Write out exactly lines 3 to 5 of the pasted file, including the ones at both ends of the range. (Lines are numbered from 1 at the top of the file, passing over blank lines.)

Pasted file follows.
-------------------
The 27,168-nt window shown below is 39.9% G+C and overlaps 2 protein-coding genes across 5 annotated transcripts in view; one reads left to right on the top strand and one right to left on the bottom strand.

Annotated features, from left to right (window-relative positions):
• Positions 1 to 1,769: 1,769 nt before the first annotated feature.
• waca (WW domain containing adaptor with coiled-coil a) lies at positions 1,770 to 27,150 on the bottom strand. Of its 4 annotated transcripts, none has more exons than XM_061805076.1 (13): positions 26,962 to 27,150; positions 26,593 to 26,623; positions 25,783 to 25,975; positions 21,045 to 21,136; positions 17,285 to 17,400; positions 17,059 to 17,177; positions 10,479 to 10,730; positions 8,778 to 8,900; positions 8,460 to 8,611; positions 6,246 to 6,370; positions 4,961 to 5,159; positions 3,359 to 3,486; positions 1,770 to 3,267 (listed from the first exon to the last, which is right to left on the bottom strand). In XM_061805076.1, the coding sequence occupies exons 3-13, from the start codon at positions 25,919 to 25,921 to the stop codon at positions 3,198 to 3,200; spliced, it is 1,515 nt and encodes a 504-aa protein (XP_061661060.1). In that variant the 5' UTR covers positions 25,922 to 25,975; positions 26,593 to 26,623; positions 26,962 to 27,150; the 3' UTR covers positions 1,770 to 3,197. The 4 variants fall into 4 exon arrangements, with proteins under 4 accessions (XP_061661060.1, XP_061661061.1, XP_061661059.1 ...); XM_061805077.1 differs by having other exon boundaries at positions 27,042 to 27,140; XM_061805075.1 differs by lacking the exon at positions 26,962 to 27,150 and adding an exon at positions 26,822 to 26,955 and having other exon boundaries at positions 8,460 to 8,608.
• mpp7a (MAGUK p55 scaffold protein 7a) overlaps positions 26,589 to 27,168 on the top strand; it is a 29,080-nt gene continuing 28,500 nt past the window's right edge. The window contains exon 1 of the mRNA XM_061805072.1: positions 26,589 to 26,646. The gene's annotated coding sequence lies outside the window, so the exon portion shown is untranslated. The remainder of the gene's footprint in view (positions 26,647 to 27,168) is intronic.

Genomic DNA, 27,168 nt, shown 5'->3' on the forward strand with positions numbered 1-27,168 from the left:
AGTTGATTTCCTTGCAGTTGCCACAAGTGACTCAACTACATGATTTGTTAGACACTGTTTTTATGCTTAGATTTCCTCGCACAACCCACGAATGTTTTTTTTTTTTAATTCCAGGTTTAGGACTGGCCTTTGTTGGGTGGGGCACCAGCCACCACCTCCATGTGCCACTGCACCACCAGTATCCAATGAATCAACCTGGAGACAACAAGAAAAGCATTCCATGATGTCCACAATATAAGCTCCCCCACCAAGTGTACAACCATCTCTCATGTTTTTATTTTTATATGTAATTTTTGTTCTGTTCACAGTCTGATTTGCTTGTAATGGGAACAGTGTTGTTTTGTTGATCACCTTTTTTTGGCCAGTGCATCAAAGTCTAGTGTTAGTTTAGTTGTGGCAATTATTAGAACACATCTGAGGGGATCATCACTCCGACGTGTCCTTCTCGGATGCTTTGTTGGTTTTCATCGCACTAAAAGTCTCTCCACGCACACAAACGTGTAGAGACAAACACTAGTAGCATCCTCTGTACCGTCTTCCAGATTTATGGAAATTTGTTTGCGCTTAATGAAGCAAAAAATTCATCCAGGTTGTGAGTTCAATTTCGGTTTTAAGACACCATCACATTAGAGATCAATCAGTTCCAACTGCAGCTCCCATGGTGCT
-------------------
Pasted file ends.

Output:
• Positions 1 to 1,769: 1,769 nt before the first annotated feature.
• waca (WW domain containing adaptor with coiled-coil a) lies at positions 1,770 to 27,150 on the bottom strand. Of its 4 annotated transcripts, none has more exons than XM_061805076.1 (13): positions 26,962 to 27,150; positions 26,593 to 26,623; positions 25,783 to 25,975; positions 21,045 to 21,136; positions 17,285 to 17,400; positions 17,059 to 17,177; positions 10,479 to 10,730; positions 8,778 to 8,900; positions 8,460 to 8,611; positions 6,246 to 6,370; positions 4,961 to 5,159; positions 3,359 to 3,486; positions 1,770 to 3,267 (listed from the first exon to the last, which is right to left on the bottom strand). In XM_061805076.1, the coding sequence occupies exons 3-13, from the start codon at positions 25,919 to 25,921 to the stop codon at positions 3,198 to 3,200; spliced, it is 1,515 nt and encodes a 504-aa protein (XP_061661060.1). In that variant the 5' UTR covers positions 25,922 to 25,975; positions 26,593 to 26,623; positions 26,962 to 27,150; the 3' UTR covers positions 1,770 to 3,197. The 4 variants fall into 4 exon arrangements, with proteins under 4 accessions (XP_061661060.1, XP_061661061.1, XP_061661059.1 ...); XM_061805077.1 differs by having other exon boundaries at positions 27,042 to 27,140; XM_061805075.1 differs by lacking the exon at positions 26,962 to 27,150 and adding an exon at positions 26,822 to 26,955 and having other exon boundaries at positions 8,460 to 8,608.
• mpp7a (MAGUK p55 scaffold protein 7a) overlaps positions 26,589 to 27,168 on the top strand; it is a 29,080-nt gene continuing 28,500 nt past the window's right edge. The window contains exon 1 of the mRNA XM_061805072.1: positions 26,589 to 26,646. The gene's annotated coding sequence lies outside the window, so the exon portion shown is untranslated. The remainder of the gene's footprint in view (positions 26,647 to 27,168) is intronic.